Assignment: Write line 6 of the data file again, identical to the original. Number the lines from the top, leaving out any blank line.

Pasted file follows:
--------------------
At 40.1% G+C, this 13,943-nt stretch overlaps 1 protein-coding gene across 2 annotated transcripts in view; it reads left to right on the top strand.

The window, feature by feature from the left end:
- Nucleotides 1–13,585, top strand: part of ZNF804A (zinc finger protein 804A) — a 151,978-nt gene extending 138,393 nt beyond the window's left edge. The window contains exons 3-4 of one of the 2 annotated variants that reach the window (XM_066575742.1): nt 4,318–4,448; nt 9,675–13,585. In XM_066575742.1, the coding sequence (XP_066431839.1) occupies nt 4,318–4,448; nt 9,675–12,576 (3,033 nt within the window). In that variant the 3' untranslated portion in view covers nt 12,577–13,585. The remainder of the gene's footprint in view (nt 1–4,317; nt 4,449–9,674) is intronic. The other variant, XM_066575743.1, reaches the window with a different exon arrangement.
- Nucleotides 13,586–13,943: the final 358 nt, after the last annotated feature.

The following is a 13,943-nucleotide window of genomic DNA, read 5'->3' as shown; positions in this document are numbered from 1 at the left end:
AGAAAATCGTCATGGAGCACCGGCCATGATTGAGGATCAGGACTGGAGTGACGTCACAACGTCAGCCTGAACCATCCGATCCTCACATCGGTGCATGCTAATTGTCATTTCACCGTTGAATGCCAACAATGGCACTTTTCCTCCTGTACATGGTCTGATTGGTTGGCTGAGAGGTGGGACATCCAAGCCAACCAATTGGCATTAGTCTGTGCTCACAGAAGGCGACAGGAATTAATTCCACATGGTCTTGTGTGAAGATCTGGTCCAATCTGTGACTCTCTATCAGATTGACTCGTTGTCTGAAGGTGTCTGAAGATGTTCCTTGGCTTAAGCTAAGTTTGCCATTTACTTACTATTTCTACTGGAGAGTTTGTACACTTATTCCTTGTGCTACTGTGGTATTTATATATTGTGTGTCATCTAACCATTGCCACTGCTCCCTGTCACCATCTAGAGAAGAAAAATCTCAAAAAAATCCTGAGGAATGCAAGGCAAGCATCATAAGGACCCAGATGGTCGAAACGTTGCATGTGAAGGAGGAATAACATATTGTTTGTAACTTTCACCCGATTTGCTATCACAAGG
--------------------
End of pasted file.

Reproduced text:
AGAAAATCGTCATGGAGCACCGGCCATGATTGAGGATCAGGACTGGAGTGACGTCACAACGTCAGCCTGAACCATCCGATCCTCACATCGGTGCATGCTAATTGTCATTTCACCGTTGAATGCCAACAATGGCACTTTTCCTCCTGTACATGGTCTGATTGGTTGGCTGAGAGGTGGGACATCCAAGCCAACCAATTGGCATTAGTCTGTGCTCACAGAAGGCGACAGGAATTAATTCCACATGGTCTTGTGTGAAGATCTGGTCCAATCTGTGACTCTCTATCAGATTGACTCGTTGTCTGAAGGTGTCTGAAGATGTTCCTTGGCTTAAGCTAAGTTTGCCATTTACTTACTATTTCTACTGGAGAGTTTGTACACTTATTCCTTGTGCTACTGTGGTATTTATATATTGTGTGTCATCTAACCATTGCCACTGCTCCCTGTCACCATCTAGAGAAGAAAAATCTCAAAAAAATCCTGAGGAATGCAAGGCAAGCATCATAAGGACCCAGATGGTCGAAACGTTGCATGTGAAGGAGGAATAACATATTGTTTGTAACTTTCACCCGATTTGCTATCACAAGG